What is the Park for?

The purpose of The Royal Parks, restated in its latest annual report, is to "manage the royal parks effectively… balancing the responsibility to conserve these unique environments with… policies to encourage access… enjoyment, education, entertainment and healthy recreation". This is an excellent statement of what The Royal Parks should be doing: balancing conservation against human use of the parks.
But when we come to what the report has to say about The Royal Parks' objectives and performance targets for the current three years, this balance is completely lost. Only one of the six objectives concerns protecting the natural park environment, and that is qualified by the statement "for the enjoyment of families, children and visitors", not an end in itself. There is another objective to "conserve the historic built environment", but the rest are to "understand and respond to the needs of our audiences", "deliver clear education, health, sport and participation offers", "deliver greater value for money for the taxpayer through increased income generation" and "demonstrate organisational excellence".
None of the 15 performance targets relates to the conservation side of the balance. Instead, they are such things as "gain Green Flag status" (an award for good park management), "maintain or enhance customer satisfaction", "improve partner and stakeholder management", "reduce accumulated maintenance" (there is a backlog of £59 million), "increase profitability of commercial activities", and "improve staff satisfaction levels".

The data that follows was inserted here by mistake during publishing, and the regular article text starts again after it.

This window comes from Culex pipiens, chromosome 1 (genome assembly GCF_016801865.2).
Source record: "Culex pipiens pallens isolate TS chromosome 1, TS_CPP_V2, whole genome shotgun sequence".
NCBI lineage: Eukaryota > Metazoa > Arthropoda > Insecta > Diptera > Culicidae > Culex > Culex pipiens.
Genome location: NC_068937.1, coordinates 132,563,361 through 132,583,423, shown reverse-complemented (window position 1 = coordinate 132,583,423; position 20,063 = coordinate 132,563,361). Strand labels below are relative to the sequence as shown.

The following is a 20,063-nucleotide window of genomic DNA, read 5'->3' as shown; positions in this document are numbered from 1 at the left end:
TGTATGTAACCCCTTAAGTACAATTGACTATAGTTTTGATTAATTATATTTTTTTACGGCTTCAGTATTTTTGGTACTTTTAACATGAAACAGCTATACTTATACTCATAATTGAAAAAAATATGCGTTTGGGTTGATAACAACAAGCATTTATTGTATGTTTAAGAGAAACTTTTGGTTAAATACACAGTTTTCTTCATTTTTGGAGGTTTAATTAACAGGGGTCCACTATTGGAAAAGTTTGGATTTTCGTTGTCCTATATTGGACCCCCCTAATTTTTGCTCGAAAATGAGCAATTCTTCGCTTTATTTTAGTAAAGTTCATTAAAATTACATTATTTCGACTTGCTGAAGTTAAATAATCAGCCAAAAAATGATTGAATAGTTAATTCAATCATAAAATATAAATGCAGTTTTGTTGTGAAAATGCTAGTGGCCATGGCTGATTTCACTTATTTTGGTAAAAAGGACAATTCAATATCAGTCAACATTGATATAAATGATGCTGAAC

It is tempting to dismiss all of this because of the management-speak (what is a "participation offer"?), but there are important points here. The objectives and targets reveal the priorities of The Royal Parks, which are all about increasing human use of the parks and reducing the cost to the taxpayer. This reflects the priorities of the Department for Culture, Media and Sport (DCMS), to which The Royal Parks reports (I wonder whether DCMS sees Richmond Park as culture, media or sport — I suspect sport).
They say in business that "what is not measured is not managed". This is particularly true if bonuses are tied to achieving targets, as I suspect is the case with the bonus of the Chief Executive of The Royal Parks. I doubt that these objectives and targets will affect how Richmond Park is managed day-to-day, but they will almost certainly affect how head office spends its time, which projects get funded and which new initiatives are implemented. If The Royal Parks continues to promote human use of the parks and greater commercialisation to reduce the cost to the taxpayer, the "unique environments" of the parks mentioned in its purpose will suffer. Nothing in The Royal Parks' objectives and targets recognises this.
With the emphasis now so much toward human use and away from protecting the natural environment, there is more need than ever for the Friends to correct the balance.
Ron Crompton, Chairman, Friends of Richmond Park

This Letter appeared in the Friends Autumn Newsletter